We need defined minimum standards for derogation reports & harmonized data collection says LIVESEED analysis

The LIVESEED project analysed political obstacles to the implementation of the Rules on Organic Seed. The report calls for the definition of minimum standards for derogation reports across the EU. It also highlights the need for an ongoing and harmonized data collection on the use and on the production of organic seed as well as on organic production area. Read the report for a detailed analysis of the different types of bottlenecks and recommendations on the LIVESEED website.

The LIVESEED project also published an overview report on existing organic breeding initiatives in the EU and beyond, and an extensive list of ongoing EU and national scale projects that are relevant for organic breeding. The overview of breeding initiatives shows that organic plant breeding activities are carried out by commercial breeding enterprises, social and medium enterprises (SMEs), non-profits, universities and public institutions. Next to breeding, these initiatives are frequently involved in variety testing under organic conditions, pre-breeding, research on organic breeding and education. The initiatives cover a wide range of crops with a strong focus on cereals, grain legumes and vegetables.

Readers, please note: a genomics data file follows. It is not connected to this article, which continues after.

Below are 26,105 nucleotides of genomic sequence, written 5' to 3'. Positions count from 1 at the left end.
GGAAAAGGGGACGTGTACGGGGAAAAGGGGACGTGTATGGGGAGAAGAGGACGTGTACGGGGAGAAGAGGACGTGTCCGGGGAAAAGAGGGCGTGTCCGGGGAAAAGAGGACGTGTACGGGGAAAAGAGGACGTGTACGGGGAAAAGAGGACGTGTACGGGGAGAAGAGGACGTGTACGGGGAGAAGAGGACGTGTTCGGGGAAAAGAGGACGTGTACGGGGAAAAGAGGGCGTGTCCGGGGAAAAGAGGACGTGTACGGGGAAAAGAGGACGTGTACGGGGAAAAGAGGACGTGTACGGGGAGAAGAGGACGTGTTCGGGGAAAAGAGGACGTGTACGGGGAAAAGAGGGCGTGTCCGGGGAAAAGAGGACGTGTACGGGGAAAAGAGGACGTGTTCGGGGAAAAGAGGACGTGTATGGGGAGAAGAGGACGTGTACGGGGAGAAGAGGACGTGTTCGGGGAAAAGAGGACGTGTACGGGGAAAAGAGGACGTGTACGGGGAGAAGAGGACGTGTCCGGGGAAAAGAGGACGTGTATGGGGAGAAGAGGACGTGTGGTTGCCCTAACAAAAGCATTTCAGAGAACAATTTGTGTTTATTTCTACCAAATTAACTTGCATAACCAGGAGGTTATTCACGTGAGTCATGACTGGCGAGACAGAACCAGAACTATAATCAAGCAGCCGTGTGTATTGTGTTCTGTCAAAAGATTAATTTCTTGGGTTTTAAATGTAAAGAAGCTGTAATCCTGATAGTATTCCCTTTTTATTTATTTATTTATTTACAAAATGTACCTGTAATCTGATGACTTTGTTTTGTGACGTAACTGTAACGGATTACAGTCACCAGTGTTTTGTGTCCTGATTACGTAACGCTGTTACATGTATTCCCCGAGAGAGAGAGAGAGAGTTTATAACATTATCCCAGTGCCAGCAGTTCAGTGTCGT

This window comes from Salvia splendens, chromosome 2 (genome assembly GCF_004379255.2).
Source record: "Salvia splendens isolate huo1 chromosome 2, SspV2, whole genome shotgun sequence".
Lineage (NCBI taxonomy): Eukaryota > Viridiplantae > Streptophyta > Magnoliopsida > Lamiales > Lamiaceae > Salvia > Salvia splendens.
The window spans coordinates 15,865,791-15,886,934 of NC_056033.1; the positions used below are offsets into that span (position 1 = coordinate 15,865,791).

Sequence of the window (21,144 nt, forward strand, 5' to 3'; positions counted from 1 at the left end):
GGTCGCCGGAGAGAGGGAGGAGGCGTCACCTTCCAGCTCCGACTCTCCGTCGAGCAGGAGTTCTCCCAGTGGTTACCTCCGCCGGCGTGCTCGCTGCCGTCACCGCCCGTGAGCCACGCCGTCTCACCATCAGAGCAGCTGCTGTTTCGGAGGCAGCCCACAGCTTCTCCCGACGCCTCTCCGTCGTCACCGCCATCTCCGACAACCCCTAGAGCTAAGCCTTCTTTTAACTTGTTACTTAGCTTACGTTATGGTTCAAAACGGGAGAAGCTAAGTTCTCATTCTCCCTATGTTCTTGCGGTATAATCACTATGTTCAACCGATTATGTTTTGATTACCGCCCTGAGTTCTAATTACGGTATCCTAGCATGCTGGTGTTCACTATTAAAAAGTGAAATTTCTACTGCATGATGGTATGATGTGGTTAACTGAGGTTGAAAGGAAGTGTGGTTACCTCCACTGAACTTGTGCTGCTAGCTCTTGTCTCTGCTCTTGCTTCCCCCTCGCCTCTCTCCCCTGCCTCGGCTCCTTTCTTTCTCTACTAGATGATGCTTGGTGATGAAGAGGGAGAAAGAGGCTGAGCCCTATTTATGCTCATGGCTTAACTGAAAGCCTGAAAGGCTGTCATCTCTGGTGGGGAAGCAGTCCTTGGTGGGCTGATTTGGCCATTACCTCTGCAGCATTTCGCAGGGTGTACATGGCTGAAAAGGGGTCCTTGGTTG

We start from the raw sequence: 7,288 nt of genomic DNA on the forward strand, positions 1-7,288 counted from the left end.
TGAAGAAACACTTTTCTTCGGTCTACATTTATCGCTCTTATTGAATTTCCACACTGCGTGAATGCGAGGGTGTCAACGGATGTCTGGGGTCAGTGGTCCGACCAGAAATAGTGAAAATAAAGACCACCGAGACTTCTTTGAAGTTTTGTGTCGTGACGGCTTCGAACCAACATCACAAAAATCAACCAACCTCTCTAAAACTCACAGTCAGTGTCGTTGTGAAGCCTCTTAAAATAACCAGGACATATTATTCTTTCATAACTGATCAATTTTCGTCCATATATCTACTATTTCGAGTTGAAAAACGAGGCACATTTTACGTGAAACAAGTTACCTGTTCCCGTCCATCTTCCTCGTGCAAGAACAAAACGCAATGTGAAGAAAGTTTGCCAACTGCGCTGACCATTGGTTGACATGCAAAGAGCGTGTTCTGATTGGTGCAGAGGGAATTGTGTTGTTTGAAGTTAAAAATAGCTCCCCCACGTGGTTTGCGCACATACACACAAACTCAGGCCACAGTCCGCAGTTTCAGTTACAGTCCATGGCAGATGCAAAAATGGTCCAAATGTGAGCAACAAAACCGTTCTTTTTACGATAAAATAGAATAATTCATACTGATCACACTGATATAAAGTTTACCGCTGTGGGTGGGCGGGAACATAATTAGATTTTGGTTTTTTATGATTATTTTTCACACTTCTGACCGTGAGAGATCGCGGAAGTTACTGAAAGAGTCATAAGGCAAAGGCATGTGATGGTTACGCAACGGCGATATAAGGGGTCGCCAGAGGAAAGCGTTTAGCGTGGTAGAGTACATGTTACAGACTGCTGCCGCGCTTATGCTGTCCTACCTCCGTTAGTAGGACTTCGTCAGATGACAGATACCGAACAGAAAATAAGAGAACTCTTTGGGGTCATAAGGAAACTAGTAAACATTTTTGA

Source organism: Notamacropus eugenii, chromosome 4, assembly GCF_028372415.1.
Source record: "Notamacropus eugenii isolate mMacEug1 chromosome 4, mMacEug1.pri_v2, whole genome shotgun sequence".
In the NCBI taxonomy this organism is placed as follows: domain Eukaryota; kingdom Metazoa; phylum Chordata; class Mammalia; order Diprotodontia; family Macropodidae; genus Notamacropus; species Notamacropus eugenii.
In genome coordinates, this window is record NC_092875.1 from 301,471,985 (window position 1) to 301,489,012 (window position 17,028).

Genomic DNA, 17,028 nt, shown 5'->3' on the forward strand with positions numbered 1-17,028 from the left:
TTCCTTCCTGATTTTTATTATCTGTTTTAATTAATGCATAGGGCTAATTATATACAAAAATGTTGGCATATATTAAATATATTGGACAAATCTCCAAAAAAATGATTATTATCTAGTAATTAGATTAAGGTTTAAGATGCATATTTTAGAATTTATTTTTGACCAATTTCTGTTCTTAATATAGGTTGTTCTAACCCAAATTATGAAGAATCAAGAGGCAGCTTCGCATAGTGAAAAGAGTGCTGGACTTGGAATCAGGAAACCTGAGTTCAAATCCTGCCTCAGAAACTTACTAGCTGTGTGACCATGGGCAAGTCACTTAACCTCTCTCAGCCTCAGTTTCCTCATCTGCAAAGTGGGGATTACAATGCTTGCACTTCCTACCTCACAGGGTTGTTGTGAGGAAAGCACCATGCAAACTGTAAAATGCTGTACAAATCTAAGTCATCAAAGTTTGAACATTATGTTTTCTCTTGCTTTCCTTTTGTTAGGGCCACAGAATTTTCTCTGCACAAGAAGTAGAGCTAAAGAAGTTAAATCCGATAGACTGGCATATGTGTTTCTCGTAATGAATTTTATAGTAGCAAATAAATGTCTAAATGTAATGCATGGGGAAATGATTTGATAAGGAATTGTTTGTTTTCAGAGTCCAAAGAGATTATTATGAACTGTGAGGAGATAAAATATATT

In stakeholder workshops in Witzenhauzen (2018) and Nurenberg (2019) stakeholders discussed new concepts and strategies for organic plant breeding and their integration in value chains. Organic plant breeding requires innovative breeding concepts and approaches dealing with technical breeding aspects and broader sustainability aspects – including socio-economic, environmental, climatic and ethical factors. To deal with so many different aspects simultaneously is difficult. The systems-breeding approach proposes an integration of four paradigms that currently co-exist: community-based breeding, ecosystem-based breeding, trait-based breeding, and corporate-based breeding. Stakeholders along the value chain discussed the potential roles of these approaches and their involvement in organic plant breeding. They also covered the advantages of bringing breeding to farmers, processors and traders and to society in general.

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